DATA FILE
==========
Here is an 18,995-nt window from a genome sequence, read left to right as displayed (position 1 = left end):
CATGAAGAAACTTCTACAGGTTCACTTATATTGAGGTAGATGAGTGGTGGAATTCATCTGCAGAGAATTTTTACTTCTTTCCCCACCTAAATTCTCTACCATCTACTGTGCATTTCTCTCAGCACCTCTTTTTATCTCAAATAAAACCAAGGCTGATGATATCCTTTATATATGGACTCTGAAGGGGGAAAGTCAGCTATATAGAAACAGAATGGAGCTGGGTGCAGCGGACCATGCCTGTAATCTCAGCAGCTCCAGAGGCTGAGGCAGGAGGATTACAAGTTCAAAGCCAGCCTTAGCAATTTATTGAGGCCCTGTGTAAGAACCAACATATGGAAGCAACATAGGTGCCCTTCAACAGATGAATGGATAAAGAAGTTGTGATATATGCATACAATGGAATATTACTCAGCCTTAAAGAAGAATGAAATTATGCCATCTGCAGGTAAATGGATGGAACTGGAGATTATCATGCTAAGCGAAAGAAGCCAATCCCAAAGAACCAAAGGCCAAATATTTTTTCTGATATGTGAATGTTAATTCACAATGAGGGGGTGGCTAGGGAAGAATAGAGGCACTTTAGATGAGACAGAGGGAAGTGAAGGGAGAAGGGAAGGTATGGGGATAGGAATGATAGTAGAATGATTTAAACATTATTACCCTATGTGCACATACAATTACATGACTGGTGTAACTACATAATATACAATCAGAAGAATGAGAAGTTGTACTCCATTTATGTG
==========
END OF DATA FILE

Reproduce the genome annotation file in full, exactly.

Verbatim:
Here is an 18,995-nt window from a genome sequence, read left to right as displayed (position 1 = left end):
CATGAAGAAACTTCTACAGGTTCACTTATATTGAGGTAGATGAGTGGTGGAATTCATCTGCAGAGAATTTTTACTTCTTTCCCCACCTAAATTCTCTACCATCTACTGTGCATTTCTCTCAGCACCTCTTTTTATCTCAAATAAAACCAAGGCTGATGATATCCTTTATATATGGACTCTGAAGGGGGAAAGTCAGCTATATAGAAACAGAATGGAGCTGGGTGCAGCGGACCATGCCTGTAATCTCAGCAGCTCCAGAGGCTGAGGCAGGAGGATTACAAGTTCAAAGCCAGCCTTAGCAATTTATTGAGGCCCTGTGTAAGAACCAACATATGGAAGCAACATAGGTGCCCTTCAACAGATGAATGGATAAAGAAGTTGTGATATATGCATACAATGGAATATTACTCAGCCTTAAAGAAGAATGAAATTATGCCATCTGCAGGTAAATGGATGGAACTGGAGATTATCATGCTAAGCGAAAGAAGCCAATCCCAAAGAACCAAAGGCCAAATATTTTTTCTGATATGTGAATGTTAATTCACAATGAGGGGGTGGCTAGGGAAGAATAGAGGCACTTTAGATGAGACAGAGGGAAGTGAAGGGAGAAGGGAAGGTATGGGGATAGGAATGATAGTAGAATGATTTAAACATTATTACCCTATGTGCACATACAATTACATGACTGGTGTAACTACATAATATACAATCAGAAGAATGAGAAGTTGTACTCCATTTATGTG